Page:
-Gabe Dimock

  3. Don Ervin says:

    As usual the comments on this site are very informative and certainly are interesting topics of discussion
    If I may I would like to add a most important aspect of the hitting approach.
    One’s shoulders do not rotate during one’s swing they tilt up and down on a lateral axis all on a vertical plane, initiated by the rear knee drive/pivot which fires the hips which in turn in a nice smooth rhythmic movement sets up the shoulder tilt.
    When these movements are executed properly the barrel and shoulders get on a level plane with the downward flight of the ball as early as possible.
    I like what you say about the positive and negative difference between hitting off the the tee and the ball coming/moving towards one from the front.
    Great Base Ball-N
    Don Ervin

    1. Gabe Dimock says:

      Don,

      Thanks for your comment and I agree with your assessment above for the most part! I do think the rear hip turns the knee instead of the knee turning the hip. Thanks again for commenting.

      -Gabe Dimock

  4. Jerry says:

    Hi gabe and don I don’t know if I’m understanding you all about the shoulder turn are you both in agreement that in the baseball swing the shoulders rotate more in more the way a Ferris wheel works instead of a merry go round? Vertical then horizontal rotation

    1. Gabe Dimock says:

      Jerry,

      Yes, initially. The amount of vertical rotation depends the on pitch height, then the horizontal rotation ensues.

      -Gabe Dimock

  5. Zekai says:

    As i read through your contents about the rule of the barrel flail and how it correlates to the most efficient barrel plane. I realized how it also connects to the need for a hitter to de-emphasize the upperbody and especially the hands. Because the hands is not what drives the swing, it simply serves as a “hinge” while the hips and core rotates. But a lot of hitters including myself have a hard time getting out of their bad habits. Which brought me to this idea im going to ask about, whether the bat handle size can affect how a hitter swings. Do you think a thicker handle will make it harder for a hitter to prematurely use his hand before the hips? Because i once picked up a big wooden stick, whick was slightly heavier and thicker than a bat, when i swung, I noticed the difference in the feel in my hands and arms as to when im swing a bat, so i just wanted to ask if a bat with a thicker and bigger handle, like a wooden stick, can help a hitter use his/her body correctly and teach the right movement.

    1. Gabe Dimock says:

      Zekai,

      Interesting question. It’s not out of the question that this could help but I think things like handle thickness are more of a personal preference. Regardless of bat specifications, you should be able to train your movements to de-emphasize the hands and turn the barrel. Sorry to not give you a more concrete answer here about the effect of the bat but it generally shouldn’t be a game changer. Thanks for your question.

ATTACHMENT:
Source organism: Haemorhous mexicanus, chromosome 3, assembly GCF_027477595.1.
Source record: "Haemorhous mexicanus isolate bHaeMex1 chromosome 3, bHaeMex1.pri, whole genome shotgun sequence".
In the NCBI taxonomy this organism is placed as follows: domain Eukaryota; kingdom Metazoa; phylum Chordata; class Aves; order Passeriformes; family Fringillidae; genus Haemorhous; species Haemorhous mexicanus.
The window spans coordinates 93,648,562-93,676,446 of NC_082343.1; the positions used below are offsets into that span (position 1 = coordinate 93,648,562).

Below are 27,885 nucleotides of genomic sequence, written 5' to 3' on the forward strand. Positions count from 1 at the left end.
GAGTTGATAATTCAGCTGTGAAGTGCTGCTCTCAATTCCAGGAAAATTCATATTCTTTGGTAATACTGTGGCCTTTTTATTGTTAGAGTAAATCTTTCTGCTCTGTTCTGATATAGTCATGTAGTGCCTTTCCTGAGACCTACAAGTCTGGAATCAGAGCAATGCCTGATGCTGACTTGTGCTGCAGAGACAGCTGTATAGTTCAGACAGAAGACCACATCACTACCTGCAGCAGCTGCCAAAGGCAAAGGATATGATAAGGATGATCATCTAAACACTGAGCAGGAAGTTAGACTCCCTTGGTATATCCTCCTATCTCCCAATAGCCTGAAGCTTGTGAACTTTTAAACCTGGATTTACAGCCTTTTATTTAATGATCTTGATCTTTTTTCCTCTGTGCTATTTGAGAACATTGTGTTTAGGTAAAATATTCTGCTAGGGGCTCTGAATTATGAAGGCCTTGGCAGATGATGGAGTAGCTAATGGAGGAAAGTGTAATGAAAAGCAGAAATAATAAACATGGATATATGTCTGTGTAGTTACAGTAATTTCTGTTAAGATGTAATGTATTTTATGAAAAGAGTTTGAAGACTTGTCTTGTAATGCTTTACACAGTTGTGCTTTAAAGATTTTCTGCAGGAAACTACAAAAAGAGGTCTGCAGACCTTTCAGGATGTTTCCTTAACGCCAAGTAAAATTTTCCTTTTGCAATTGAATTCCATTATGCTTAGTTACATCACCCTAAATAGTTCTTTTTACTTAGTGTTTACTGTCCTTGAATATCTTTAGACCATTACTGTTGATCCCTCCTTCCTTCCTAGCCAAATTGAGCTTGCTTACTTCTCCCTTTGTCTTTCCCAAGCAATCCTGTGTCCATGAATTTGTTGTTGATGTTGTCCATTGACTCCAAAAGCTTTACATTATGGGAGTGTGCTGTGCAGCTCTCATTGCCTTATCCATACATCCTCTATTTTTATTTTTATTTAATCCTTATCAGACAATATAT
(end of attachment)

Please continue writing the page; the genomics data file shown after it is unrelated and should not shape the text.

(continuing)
-Gabe Dimock

  6. Jim says:

    Chas great article on the closed landing front foot of a hitter, Im a 51 year old caoch and former player. I had a left hip replacement at the age of 48 and the Dr’s are positive it was the result of baseball and Yes Golf were the foot has to stay closed.. I know I teach my players to open up that foot and let the hips drive through..

    1. Gabe Dimock says:

      Jim,

      Thanks for the complement. I’m glad you are teaching this to your players!

      -Gabe Dimock

  7. Bob says:

    Hi Gabe-
    My daughter is experimenting with the very concepts above. She has a moderate leg lift as she strides. We try to emphasis a more open front foot but sometimes the team hitting instructor says this-
    “She needs to continue to narrow up her feet so she can rotate on a balanced line of center. Her feet are too wide and she leaks out on the front side before rotation. ”
    I’m guessing this has to do with her stride length- she sets up at shoulder length and strides past the initial set up. Any thoughts on what the instructor may be getting at here? She asked the instructor – the reply was the stride is too long. I think most hitters approach above in article will face this type of question and others.
    Thanks-
    Bob

    1. Gabe Dimock says:

      Bob,

      Thanks for your comment. I would agree that she should rotate on a balanced line of center but I disagree that having movement forward before the turn is a problem. The instructor probably thinks that forward movement leads to being off balance and forward in the turn. Most coaches fail to see that you can stay balanced while moving! As with anything, players can stride too far but it is hard to tell without seeing your daughter swing. Unfortunately many coaches and instructors are afraid of any forward movement. I hope this helps!

      -Gabe Dimock

  8. Ethan says:

    when the front foot lands should it be towards the shortstop or directly towards the pitcher?

    1. Gabe Dimock says:

      Ethan,

      Great question! As long as the shoulders and barrel remain resisted, we prefer the front foot to be as open as possible. That being said, not everyone can physically get that far open so there is an acceptable range. The minimal end of that range should be that the foot is pointing towards fair territory. Thanks for the great question!

      -Gabe Dimock

  9. Paul says:

    Does landing with the front open increase power?

    1. Gabe Dimock says:

      Paul,

      Yes. This is due to the hips having less obstruction in the turn.

      -Gabe